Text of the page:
Jewel Sazerac Recipe – How to Make a Jewel Sazerac

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You land. You drink. And not until then have you arrived. As the cradle of cocktail culture in America, such is the way to officially commune with New Orleans. While the city’s best bars have always had their way of making classics a touch unique, over the past few years, some of its most tried-and-true cocktails have gone through an evolution at the hands of brilliant new bars with a deep respect for tradition. If you’re going to hang your drinking hat on a non-gimmicky, unironic home-bartending trend this year, make it the revised classic Nola cocktail.

When you visit, you should reacquaint yourself with the Roffignac at Peychaud’s in the French Quarter. Their version swaps in a lively eau de vie instead of a sleepy cognac to transform the drink into even more of a fresh, bracing pick me up. And don’t feel guilty for ordering a Ramos Gin-Fizz, at the Chandelier Bar at the new Four Seasons. While the drink is famous for requiring herculean amounts of shaking, beverage director Hadi Kitri and his team went through dozens of recipes and techniques to speed up the process: less ice, quality eggs and cream and very cold soda. It’ll come in around 90 seconds, yet it’s still one of the best Ramos’s You’ll have in the city.

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Don Penny

But the most profoundly transformed classic is the Sazerac that Chris Hannah, one of the stewards of New Orleans cocktails, serves at Jewel of the South.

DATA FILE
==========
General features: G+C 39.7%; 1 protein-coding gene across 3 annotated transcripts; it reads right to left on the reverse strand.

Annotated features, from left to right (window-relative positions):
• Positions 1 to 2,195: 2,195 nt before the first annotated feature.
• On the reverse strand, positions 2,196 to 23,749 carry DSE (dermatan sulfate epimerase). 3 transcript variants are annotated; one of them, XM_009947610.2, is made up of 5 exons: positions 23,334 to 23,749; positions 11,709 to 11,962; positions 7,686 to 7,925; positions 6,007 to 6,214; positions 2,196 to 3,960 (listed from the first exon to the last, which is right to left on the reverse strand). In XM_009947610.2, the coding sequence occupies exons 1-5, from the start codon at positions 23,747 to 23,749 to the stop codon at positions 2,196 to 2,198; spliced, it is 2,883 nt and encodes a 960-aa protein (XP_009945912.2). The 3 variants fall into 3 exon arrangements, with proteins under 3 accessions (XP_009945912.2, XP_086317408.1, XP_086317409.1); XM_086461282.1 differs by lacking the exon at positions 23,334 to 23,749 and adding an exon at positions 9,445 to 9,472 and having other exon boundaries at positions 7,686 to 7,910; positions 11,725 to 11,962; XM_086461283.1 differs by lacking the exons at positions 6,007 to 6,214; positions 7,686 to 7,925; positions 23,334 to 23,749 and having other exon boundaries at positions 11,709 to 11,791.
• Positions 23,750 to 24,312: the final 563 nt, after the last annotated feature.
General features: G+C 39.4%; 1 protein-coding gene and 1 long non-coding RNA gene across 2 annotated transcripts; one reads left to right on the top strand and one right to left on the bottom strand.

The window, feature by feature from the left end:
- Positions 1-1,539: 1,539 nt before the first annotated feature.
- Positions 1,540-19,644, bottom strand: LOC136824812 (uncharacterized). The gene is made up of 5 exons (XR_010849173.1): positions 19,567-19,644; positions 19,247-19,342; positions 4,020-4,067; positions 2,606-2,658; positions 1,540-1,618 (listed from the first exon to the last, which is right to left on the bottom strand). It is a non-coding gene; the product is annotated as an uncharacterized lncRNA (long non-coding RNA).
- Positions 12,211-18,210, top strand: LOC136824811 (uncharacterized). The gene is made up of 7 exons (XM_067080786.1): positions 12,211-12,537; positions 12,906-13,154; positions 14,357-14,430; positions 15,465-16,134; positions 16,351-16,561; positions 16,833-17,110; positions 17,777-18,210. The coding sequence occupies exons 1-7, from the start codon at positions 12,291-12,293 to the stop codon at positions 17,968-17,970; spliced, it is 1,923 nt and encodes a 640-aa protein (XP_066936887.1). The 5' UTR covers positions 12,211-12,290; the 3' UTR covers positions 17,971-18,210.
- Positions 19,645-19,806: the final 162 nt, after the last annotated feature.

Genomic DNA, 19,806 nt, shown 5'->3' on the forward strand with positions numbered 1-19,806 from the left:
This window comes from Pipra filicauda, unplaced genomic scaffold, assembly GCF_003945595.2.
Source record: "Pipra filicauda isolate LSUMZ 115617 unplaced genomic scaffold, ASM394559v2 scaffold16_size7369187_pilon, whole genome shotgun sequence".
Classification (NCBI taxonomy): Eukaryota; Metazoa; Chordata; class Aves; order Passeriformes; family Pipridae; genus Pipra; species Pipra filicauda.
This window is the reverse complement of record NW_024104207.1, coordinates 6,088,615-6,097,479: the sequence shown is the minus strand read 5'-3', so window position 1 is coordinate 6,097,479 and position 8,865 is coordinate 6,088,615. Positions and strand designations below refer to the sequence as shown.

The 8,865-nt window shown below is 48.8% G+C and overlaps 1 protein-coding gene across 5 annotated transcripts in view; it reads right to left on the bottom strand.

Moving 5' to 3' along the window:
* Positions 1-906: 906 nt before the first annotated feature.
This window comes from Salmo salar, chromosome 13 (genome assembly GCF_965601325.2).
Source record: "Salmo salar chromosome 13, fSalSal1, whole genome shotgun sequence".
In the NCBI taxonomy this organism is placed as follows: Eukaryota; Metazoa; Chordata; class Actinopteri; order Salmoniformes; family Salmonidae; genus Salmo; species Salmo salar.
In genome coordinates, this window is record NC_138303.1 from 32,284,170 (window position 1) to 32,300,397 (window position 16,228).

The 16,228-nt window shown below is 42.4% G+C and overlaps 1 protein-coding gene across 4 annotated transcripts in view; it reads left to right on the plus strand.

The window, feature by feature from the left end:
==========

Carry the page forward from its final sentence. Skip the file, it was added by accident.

It is, in his words, kind of wrong. “Here we are in a new bar boasting classic New Orleans drinks while at the same time making our godfather cocktail in the most incorrect way,” Hannah says. It is served pre-batched, out of a freezer, undiluted, a la the famed Duke’s Martini in London.

And it is dead simple to make. The ingredients are artfully sideways: Herb-saint instead of absinthe, Madeira and rancio sec instead of Cognac. But the result is a revelation. A heightened, muscular Sazerac. It slaps you with refreshing cold, like the AC on LO on a 103 degree day. You can enjoy it slowly, even when it’s sweltering out, and notice how the flavors become rounder with each sip. And at the last one, you may proclaim it the best Sazerac you’ve ever had. Is it wrong? Perhaps. Is it a proper way to pledge your fellowship to the city of New Orleans, no matter where you are? Absolutely.

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